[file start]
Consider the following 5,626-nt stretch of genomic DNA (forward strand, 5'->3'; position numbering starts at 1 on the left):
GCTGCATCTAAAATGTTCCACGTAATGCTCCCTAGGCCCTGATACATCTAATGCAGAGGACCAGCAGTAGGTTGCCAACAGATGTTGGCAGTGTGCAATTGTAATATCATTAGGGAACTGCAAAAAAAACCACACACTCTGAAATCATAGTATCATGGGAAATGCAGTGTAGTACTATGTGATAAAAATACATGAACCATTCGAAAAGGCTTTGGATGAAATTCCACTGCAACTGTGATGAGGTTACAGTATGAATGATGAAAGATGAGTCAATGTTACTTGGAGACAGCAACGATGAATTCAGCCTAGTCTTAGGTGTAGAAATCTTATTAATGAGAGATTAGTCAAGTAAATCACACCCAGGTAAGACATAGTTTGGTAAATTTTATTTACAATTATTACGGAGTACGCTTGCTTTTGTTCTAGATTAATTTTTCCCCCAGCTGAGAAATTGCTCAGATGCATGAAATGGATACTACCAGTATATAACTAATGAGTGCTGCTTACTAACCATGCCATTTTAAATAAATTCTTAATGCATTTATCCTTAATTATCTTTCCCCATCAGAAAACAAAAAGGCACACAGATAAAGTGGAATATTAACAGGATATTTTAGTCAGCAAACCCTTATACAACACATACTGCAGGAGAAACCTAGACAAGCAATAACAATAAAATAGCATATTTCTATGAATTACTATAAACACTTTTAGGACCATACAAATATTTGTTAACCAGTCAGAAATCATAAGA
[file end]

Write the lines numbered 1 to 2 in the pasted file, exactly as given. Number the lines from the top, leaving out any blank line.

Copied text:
Consider the following 5,626-nt stretch of genomic DNA (forward strand, 5'->3'; position numbering starts at 1 on the left):
GCTGCATCTAAAATGTTCCACGTAATGCTCCCTAGGCCCTGATACATCTAATGCAGAGGACCAGCAGTAGGTTGCCAACAGATGTTGGCAGTGTGCAATTGTAATATCATTAGGGAACTGCAAAAAAAACCACACACTCTGAAATCATAGTATCATGGGAAATGCAGTGTAGTACTATGTGATAAAAATACATGAACCATTCGAAAAGGCTTTGGATGAAATTCCACTGCAACTGTGATGAGGTTACAGTATGAATGATGAAAGATGAGTCAATGTTACTTGGAGACAGCAACGATGAATTCAGCCTAGTCTTAGGTGTAGAAATCTTATTAATGAGAGATTAGTCAAGTAAATCACACCCAGGTAAGACATAGTTTGGTAAATTTTATTTACAATTATTACGGAGTACGCTTGCTTTTGTTCTAGATTAATTTTTCCCCCAGCTGAGAAATTGCTCAGATGCATGAAATGGATACTACCAGTATATAACTAATGAGTGCTGCTTACTAACCATGCCATTTTAAATAAATTCTTAATGCATTTATCCTTAATTATCTTTCCCCATCAGAAAACAAAAAGGCACACAGATAAAGTGGAATATTAACAGGATATTTTAGTCAGCAAACCCTTATACAACACATACTGCAGGAGAAACCTAGACAAGCAATAACAATAAAATAGCATATTTCTATGAATTACTATAAACACTTTTAGGACCATACAAATATTTGTTAACCAGTCAGAAATCATAAGA